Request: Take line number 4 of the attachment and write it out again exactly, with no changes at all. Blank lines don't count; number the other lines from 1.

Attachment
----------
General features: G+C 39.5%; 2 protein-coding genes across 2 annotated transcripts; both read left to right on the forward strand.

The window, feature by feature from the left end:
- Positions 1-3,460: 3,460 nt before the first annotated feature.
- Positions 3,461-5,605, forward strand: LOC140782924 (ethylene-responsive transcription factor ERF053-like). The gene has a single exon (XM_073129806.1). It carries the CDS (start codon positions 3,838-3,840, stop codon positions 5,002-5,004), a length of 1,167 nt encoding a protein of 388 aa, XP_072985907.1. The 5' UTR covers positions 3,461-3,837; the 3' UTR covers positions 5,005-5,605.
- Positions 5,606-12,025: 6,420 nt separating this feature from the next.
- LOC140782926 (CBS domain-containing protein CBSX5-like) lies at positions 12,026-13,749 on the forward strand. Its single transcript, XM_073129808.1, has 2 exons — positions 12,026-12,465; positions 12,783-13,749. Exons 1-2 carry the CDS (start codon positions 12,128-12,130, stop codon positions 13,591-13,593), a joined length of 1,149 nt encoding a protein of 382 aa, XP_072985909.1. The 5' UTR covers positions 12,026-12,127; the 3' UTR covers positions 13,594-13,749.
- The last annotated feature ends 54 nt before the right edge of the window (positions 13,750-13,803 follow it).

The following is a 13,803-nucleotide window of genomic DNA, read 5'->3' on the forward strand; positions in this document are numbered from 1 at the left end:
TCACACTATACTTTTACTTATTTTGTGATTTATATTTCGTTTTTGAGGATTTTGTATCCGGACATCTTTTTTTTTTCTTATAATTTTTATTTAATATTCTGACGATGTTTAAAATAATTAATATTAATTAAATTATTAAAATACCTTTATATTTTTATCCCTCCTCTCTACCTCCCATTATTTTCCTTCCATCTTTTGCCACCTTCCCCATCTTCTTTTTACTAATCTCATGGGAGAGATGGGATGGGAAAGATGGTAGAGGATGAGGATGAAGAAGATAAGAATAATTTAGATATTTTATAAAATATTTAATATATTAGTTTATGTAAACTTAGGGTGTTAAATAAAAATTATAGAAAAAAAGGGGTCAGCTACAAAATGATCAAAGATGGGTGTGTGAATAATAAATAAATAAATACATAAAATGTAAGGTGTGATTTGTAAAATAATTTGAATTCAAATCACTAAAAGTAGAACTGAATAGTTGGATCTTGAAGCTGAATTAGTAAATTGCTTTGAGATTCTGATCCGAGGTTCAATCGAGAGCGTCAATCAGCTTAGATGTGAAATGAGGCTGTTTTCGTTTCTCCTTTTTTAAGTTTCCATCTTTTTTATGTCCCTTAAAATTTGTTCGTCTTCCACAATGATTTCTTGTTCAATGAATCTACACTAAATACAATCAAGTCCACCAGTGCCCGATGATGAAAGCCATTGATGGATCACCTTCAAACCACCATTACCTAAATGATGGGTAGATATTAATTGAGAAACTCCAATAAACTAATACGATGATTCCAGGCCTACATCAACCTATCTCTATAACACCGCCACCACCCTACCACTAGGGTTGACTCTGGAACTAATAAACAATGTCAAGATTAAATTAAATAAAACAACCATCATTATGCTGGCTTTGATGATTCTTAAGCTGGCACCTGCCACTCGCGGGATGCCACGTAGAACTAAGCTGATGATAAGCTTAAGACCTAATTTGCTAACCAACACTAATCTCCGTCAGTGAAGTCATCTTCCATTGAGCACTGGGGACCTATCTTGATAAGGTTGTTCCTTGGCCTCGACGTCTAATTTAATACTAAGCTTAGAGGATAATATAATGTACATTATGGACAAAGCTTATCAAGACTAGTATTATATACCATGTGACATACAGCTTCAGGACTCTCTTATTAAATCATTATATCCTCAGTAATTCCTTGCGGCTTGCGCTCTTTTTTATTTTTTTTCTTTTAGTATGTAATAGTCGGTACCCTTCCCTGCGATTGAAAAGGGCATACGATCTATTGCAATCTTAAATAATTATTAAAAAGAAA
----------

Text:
- Positions 3,461-5,605, forward strand: LOC140782924 (ethylene-responsive transcription factor ERF053-like). The gene has a single exon (XM_073129806.1). It carries the CDS (start codon positions 3,838-3,840, stop codon positions 5,002-5,004), a length of 1,167 nt encoding a protein of 388 aa, XP_072985907.1. The 5' UTR covers positions 3,461-3,837; the 3' UTR covers positions 5,005-5,605.